• Chapter 2 Using Objects 40 Arithmetic Operations Math operators: + - As in math, the operator binds more strongly than the + or - operator 10 + n n - 1 10 * n // 10 x n x + y * 2 // means the sum of x and y * 2 (x + y) * 2 // multiplies the sum of x and y with 2
  • Slide 41
  • Chapter 2 Using Objects 41 Self Check 13. Which number type would you use for storing the area of a circle? 14. Why is the expression 13.println() an error? 15. Write an expression to compute the average of the values x and y.
  • Slide 42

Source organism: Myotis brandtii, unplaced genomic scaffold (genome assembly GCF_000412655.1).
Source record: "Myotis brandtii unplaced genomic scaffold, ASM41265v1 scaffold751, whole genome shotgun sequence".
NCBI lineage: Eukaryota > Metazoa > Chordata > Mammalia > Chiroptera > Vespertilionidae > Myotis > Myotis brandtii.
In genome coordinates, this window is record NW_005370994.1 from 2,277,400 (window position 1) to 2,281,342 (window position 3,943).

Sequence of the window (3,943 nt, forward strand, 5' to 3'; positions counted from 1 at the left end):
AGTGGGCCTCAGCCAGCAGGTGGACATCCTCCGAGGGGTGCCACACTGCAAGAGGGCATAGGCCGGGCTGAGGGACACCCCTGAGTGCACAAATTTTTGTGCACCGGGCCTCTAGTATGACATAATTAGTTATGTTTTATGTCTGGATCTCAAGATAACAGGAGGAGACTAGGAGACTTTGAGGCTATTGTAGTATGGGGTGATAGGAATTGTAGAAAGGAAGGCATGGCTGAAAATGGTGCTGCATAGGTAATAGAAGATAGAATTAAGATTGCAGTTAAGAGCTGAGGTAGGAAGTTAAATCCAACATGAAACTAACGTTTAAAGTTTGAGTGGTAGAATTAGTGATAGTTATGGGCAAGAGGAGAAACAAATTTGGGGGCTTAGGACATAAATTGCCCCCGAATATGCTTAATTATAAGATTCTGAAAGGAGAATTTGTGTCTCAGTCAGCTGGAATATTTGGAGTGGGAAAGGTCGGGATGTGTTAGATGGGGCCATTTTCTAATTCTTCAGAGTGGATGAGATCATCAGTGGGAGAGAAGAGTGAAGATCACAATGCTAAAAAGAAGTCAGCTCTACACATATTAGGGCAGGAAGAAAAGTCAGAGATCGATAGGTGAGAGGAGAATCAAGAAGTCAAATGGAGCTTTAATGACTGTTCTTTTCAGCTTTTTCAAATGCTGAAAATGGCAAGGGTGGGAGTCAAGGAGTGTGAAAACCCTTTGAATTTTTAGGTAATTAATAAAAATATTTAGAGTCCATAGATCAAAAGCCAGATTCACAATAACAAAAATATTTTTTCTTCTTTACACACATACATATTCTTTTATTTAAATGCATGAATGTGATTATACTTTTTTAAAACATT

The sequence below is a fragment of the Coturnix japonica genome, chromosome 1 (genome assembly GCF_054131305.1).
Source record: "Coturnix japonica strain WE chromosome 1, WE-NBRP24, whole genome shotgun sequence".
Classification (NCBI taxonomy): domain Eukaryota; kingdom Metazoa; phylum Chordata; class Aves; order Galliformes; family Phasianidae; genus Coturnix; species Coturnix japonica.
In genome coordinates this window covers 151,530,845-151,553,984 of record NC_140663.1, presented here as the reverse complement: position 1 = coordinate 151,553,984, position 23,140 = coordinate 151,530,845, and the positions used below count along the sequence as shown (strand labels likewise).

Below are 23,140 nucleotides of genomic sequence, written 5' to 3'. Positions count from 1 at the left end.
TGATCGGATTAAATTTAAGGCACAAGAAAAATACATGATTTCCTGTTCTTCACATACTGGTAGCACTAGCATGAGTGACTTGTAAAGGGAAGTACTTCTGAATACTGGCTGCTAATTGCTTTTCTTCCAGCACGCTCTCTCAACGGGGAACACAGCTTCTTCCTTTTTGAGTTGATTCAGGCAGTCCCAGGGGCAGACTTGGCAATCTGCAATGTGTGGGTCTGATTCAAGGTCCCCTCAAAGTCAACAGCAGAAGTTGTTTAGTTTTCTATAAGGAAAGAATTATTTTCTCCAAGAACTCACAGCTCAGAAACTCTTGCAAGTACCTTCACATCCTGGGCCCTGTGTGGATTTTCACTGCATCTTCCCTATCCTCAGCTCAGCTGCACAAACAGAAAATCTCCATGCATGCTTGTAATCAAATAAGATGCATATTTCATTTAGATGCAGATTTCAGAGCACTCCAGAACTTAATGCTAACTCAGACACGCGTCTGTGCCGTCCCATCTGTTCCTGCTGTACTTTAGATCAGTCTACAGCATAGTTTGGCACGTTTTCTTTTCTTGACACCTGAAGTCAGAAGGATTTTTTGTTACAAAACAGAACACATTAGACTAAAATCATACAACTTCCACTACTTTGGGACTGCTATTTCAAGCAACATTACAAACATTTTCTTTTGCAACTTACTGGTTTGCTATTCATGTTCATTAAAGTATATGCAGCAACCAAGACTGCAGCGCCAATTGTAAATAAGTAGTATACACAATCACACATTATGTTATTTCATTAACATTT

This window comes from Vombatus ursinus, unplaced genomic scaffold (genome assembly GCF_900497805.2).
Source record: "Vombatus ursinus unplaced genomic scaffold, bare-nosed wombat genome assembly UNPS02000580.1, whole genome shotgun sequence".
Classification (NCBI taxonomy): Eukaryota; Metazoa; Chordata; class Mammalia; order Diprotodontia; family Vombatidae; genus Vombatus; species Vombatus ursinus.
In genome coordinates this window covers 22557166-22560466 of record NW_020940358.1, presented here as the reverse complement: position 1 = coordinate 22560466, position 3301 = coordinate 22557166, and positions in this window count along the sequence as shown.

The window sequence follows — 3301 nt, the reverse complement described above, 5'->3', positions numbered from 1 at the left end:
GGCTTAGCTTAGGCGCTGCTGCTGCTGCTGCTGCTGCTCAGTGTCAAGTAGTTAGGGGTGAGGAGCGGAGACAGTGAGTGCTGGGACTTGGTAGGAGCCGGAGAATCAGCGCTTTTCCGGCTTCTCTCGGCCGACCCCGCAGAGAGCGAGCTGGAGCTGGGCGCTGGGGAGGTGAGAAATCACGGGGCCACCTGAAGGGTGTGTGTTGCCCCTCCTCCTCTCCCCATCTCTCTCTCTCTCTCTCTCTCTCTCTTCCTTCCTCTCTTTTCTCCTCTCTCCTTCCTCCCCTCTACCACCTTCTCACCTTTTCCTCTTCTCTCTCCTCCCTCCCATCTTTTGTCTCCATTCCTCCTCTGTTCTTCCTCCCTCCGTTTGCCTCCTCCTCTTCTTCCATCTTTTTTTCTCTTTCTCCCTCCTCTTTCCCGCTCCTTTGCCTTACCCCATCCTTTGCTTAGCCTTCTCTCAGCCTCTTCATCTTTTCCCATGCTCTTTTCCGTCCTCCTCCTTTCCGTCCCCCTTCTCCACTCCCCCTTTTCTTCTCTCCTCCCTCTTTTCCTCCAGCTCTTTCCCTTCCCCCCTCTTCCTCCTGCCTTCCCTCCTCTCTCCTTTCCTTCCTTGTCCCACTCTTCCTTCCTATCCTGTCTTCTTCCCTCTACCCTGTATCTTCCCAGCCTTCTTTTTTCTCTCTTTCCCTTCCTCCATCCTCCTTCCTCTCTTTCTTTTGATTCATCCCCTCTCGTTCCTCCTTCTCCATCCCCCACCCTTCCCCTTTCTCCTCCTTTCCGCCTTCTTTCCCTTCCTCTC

• Chapter 2 Using Objects 42 Answers 13. double 14. An int is not an object, and you cannot call a method on it 15. (x + y) * 0.5
  • Slide 43
  • Chapter 2 Using Objects 43 Rectangular Shapes and Rectangle Objects Objects of type Rectangle describe rectangular shapes Figure 9: Rectangular Shapes
  • Slide 44
  • Chapter 2 Using Objects 44 Rectangular Shapes and Rectangle Objects A Rectangle object is not a shape It is an object that contains a set of numbers that describe a rectangle Figure 10: Rectangular Objects
  • Slide 45
  • Chapter 2 Using Objects 45 Constructing Objects Details 1.The new operator makes a Rectangle object 2.It uses the parameters (in this example, 5, 10, 20, and 30 ) to initialize the data of the object 3.It returns the object Usually the output of the new operator is stored in a variable Rectangle box = new Rectangle(5, 10, 20, 30); new Rectangle(5, 10, 20, 30)
  • Slide 46